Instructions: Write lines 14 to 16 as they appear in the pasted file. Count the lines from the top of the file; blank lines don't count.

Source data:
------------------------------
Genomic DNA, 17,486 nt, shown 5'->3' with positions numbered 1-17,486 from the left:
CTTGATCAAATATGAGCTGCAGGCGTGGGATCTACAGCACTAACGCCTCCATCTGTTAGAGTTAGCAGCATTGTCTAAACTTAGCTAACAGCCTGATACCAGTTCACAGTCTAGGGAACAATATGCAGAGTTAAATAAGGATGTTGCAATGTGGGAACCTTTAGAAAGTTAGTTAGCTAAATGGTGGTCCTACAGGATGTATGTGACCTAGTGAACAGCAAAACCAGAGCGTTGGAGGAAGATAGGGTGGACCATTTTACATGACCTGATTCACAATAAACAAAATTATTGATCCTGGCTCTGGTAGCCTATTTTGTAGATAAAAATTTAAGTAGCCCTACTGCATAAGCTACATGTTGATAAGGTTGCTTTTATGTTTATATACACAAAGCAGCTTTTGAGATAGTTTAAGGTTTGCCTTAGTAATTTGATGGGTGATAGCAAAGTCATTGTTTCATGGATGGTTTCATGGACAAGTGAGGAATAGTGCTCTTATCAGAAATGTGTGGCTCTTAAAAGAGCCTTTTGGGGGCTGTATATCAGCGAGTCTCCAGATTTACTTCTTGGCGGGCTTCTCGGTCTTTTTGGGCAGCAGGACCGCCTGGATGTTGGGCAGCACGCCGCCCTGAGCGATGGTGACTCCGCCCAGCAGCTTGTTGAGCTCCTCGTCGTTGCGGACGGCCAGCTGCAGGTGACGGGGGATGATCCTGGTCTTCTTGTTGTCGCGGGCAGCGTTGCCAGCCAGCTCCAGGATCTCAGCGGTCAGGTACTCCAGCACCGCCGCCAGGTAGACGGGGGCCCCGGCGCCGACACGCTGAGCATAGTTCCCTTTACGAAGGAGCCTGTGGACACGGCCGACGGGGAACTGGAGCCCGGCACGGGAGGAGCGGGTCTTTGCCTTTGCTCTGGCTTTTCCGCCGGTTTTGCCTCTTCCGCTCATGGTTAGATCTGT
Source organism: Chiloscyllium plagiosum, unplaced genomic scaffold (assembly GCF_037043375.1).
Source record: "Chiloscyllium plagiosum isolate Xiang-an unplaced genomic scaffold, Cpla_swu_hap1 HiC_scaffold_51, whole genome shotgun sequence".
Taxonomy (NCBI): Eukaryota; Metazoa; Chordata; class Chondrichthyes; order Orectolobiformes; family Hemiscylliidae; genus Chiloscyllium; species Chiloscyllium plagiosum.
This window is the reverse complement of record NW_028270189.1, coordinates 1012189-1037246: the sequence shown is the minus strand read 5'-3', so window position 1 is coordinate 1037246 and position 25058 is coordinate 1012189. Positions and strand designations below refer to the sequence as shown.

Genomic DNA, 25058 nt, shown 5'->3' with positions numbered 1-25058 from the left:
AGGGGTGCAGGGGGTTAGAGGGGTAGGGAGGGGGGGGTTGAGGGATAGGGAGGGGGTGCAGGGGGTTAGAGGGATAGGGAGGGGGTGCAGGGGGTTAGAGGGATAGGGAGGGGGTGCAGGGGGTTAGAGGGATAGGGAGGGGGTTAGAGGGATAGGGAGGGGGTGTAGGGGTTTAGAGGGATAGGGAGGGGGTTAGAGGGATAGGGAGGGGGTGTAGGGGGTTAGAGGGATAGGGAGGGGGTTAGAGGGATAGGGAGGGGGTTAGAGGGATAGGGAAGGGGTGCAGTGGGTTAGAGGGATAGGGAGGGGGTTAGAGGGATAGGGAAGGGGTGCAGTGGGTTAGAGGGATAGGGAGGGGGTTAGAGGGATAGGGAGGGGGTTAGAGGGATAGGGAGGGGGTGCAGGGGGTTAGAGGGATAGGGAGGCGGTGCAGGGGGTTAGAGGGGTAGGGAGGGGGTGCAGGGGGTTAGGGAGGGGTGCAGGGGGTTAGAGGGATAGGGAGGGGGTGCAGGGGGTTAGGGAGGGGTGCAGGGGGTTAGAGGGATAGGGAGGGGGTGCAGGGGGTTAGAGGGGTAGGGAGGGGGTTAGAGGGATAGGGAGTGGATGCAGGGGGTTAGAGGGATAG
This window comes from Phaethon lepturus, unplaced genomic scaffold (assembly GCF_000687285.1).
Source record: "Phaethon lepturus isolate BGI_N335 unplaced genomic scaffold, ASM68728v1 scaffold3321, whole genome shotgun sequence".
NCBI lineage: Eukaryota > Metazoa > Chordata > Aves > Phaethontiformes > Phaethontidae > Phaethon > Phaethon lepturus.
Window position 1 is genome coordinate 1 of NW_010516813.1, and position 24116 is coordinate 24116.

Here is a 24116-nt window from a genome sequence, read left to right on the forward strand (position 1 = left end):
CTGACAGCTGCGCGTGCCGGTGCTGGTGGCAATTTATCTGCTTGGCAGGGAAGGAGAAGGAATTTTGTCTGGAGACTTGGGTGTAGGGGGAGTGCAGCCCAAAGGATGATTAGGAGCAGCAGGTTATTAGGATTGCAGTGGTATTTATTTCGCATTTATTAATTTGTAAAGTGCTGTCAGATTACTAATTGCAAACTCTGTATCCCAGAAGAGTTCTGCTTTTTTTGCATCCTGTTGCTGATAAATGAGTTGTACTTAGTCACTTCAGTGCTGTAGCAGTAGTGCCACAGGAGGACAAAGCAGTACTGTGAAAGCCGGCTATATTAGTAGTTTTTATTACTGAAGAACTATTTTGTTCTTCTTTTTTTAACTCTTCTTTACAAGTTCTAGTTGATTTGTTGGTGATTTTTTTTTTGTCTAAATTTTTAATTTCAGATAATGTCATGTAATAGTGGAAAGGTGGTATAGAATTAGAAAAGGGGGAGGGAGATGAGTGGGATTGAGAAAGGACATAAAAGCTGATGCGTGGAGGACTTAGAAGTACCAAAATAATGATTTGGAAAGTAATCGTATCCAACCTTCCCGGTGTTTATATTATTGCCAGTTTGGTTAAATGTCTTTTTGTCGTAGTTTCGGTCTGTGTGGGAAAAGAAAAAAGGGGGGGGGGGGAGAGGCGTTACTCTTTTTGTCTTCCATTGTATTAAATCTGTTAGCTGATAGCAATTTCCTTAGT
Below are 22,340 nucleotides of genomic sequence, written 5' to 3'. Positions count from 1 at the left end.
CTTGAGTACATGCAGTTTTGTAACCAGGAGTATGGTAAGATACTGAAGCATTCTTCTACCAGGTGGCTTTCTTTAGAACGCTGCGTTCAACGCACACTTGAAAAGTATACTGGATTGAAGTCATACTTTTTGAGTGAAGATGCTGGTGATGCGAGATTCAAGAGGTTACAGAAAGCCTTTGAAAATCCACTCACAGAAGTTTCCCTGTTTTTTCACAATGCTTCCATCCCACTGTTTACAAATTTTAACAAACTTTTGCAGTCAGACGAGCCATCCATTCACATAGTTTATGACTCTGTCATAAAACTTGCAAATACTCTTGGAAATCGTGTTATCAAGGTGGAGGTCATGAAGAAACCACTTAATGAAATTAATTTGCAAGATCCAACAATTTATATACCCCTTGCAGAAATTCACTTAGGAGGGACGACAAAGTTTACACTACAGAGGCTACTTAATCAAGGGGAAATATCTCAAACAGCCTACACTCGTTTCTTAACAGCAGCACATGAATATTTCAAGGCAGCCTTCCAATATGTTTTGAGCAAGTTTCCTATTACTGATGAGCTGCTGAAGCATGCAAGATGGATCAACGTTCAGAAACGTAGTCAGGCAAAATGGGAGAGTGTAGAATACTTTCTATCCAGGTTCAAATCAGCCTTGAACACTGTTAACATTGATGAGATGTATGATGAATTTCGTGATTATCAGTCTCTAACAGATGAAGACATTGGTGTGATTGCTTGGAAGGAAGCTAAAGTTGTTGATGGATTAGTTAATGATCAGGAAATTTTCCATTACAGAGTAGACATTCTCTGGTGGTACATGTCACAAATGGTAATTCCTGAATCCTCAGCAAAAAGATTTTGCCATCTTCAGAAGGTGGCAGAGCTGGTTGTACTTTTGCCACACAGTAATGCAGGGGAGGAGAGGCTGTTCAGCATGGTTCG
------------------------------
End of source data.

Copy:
CTGACAGCTGCGCGTGCCGGTGCTGGTGGCAATTTATCTGCTTGGCAGGGAAGGAGAAGGAATTTTGTCTGGAGACTTGGGTGTAGGGGGAGTGCAGCCCAAAGGATGATTAGGAGCAGCAGGTTATTAGGATTGCAGTGGTATTTATTTCGCATTTATTAATTTGTAAAGTGCTGTCAGATTACTAATTGCAAACTCTGTATCCCAGAAGAGTTCTGCTTTTTTTGCATCCTGTTGCTGATAAATGAGTTGTACTTAGTCACTTCAGTGCTGTAGCAGTAGTGCCACAGGAGGACAAAGCAGTACTGTGAAAGCCGGCTATATTAGTAGTTTTTATTACTGAAGAACTATTTTGTTCTTCTTTTTTTAACTCTTCTTTACAAGTTCTAGTTGATTTGTTGGTGATTTTTTTTTTGTCTAAATTTTTAATTTCAGATAATGTCATGTAATAGTGGAAAGGTGGTATAGAATTAGAAAAGGGGGAGGGAGATGAGTGGGATTGAGAAAGGACATAAAAGCTGATGCGTGGAGGACTTAGAAGTACCAAAATAATGATTTGGAAAGTAATCGTATCCAACCTTCCCGGTGTTTATATTATTGCCAGTTTGGTTAAATGTCTTTTTGTCGTAGTTTCGGTCTGTGTGGGAAAAGAAAAAAGGGGGGGGGGGGAGAGGCGTTACTCTTTTTGTCTTCCATTGTATTAAATCTGTTAGCTGATAGCAATTTCCTTAGT
Below are 22,340 nucleotides of genomic sequence, written 5' to 3'. Positions count from 1 at the left end.
CTTGAGTACATGCAGTTTTGTAACCAGGAGTATGGTAAGATACTGAAGCATTCTTCTACCAGGTGGCTTTCTTTAGAACGCTGCGTTCAACGCACACTTGAAAAGTATACTGGATTGAAGTCATACTTTTTGAGTGAAGATGCTGGTGATGCGAGATTCAAGAGGTTACAGAAAGCCTTTGAAAATCCACTCACAGAAGTTTCCCTGTTTTTTCACAATGCTTCCATCCCACTGTTTACAAATTTTAACAAACTTTTGCAGTCAGACGAGCCATCCATTCACATAGTTTATGACTCTGTCATAAAACTTGCAAATACTCTTGGAAATCGTGTTATCAAGGTGGAGGTCATGAAGAAACCACTTAATGAAATTAATTTGCAAGATCCAACAATTTATATACCCCTTGCAGAAATTCACTTAGGAGGGACGACAAAGTTTACACTACAGAGGCTACTTAATCAAGGGGAAATATCTCAAACAGCCTACACTCGTTTCTTAACAGCAGCACATGAATATTTCAAGGCAGCCTTCCAATATGTTTTGAGCAAGTTTCCTATTACTGATGAGCTGCTGAAGCATGCAAGATGGATCAACGTTCAGAAACGTAGTCAGGCAAAATGGGAGAGTGTAGAATACTTTCTATCCAGGTTCAAATCAGCCTTGAACACTGTTAACATTGATGAGATGTATGATGAATTTCGTGATTATCAGTCTCTAACAGATGAAGACATTGGTGTGATTGCTTGGAAGGAAGCTAAAGTTGTTGATGGATTAGTTAATGATCAGGAAATTTTCCATTACAGAGTAGACATTCTCTGGTGGTACATGTCACAAATGGTAATTCCTGAATCCTCAGCAAAAAGATTTTGCCATCTTCAGAAGGTGGCAGAGCTGGTTGTACTTTTGCCACACAGTAATGCAGGGGAGGAGAGGCTGTTCAGCATGGTTCG